I am seriously curious. Does anyone know if there is an author who’s submitted to a publisher and never – I mean NEVER – received a single rejection letter? I think if I submitted something and got accepted the first try I’d be tempted never to try again just to be able to say that (tempted only. I couldn’t resist writing and trying again!).
Many of the most famous writers received rejection letters before finally being published. There are any number of great quotes by them on the matter, too. Some of the best writing advice out there is to write and submit over and over and over again until you get something published. And then, start all over.
Here’s an interesting example:
J.K. Rowling, famed author of the Harry Potter series, not only received rejection letters for that aforementioned series (I bet those publishers regret that now) but also received rejections letters for the unrelated series she’s written since then. We know this because Rowling posted two of the rejection letters on her twitter feed to show her fans that a rejection letter is not the end of the world. Or the end of a writing career for that matter.
Personally, I feel a little sorry for the publishers who didn’t know they were turning down such a famous author (their names were hidden, so it’s ok.), but I can also understand why she would want to try to publish the new series without resting on her laurels. It’s kind of like being an actor or actress who did so fabulously and famously in a specific role that your chance of getting a different kind of role is almost impossible. Or, it could make you wonder if you’re getting the new role because you deserved it or simply because the producers thought your name would sell in the box office.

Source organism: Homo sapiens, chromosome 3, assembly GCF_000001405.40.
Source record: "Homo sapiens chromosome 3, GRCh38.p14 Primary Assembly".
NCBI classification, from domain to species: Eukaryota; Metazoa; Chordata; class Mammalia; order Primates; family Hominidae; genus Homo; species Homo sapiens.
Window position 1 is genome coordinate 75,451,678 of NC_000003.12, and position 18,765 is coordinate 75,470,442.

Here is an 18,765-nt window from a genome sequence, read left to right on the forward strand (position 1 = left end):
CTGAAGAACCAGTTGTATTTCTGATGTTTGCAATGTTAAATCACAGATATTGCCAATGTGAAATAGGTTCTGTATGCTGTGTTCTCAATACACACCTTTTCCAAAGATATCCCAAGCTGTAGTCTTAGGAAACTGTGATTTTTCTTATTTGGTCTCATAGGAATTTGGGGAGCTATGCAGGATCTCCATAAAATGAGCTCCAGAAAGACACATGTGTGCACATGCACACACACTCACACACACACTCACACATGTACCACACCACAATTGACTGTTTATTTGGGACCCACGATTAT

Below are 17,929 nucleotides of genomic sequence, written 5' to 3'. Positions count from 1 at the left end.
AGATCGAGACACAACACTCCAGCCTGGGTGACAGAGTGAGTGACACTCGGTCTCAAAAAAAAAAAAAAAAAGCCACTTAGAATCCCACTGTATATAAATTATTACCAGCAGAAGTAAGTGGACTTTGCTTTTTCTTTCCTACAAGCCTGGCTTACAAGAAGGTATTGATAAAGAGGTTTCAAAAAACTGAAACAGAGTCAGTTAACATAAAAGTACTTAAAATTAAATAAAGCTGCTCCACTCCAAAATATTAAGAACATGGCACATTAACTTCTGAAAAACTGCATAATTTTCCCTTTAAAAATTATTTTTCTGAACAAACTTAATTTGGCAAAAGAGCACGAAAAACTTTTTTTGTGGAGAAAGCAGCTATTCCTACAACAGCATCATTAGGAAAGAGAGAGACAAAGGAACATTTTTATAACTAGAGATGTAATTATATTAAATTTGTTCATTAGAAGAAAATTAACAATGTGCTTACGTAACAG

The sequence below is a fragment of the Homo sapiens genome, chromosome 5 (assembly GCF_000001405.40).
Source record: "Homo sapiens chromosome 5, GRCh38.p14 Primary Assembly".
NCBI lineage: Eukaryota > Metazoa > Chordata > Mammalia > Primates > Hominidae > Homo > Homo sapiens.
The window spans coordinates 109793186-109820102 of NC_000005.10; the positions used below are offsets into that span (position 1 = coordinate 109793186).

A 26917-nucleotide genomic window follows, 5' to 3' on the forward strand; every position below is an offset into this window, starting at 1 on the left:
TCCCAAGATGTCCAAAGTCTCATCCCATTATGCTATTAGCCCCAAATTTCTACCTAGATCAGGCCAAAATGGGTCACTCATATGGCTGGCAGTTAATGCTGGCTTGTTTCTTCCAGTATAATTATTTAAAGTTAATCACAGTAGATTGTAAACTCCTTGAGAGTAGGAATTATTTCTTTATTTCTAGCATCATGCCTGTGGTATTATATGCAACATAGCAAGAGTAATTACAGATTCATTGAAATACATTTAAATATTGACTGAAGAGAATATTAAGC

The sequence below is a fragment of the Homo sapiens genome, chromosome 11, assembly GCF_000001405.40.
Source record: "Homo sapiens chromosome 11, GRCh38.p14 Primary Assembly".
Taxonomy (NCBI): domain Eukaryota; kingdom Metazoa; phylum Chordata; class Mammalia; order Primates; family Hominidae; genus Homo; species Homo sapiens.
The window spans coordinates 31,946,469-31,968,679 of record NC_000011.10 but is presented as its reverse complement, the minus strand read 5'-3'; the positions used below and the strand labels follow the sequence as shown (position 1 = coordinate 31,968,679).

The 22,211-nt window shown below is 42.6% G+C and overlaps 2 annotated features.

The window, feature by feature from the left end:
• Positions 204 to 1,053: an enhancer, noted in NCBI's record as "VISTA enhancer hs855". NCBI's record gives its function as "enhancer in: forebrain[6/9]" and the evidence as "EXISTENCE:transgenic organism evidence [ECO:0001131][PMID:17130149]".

I’m actually the most curious about how different the Harry Potter series was when it was accepted versus when it was rejected. Did she change it, or did she submit the same manuscript elsewhere?
See, like those producers, publishers are also thinking of salability, and if there’s a glutton of a certain type of novel on the market, then, maybe, book A will be chosen over book B. On the other hand, if there aren’t so many books competing, maybe, both would be published (Or that’s my impression from what publishers and authors say on the subject).
So if the timing is such a big part of getting published, are rejection letters a kind of notice that the time isn’t right yet? And submitting again and again to different publishers is like knocking on someone’s door – are you ready yet? You don’t want to be too obnoxious, but checking in every so often makes sense.
That’s not to say that all manuscripts that are submitted are going to be published if they’re submitted over and over again without any changes. Some novels do need revisions. That said, there are also plenty of novels that were rejected by multiple publishers before being picked up and hitting it big. And plenty of novelists whose works were rejected after they had big hits. No one is immune (Seriously, can you think of anyone?), so think of rejection letters as part of the publishing process.
C’mon, guys. Everybody’s doing it.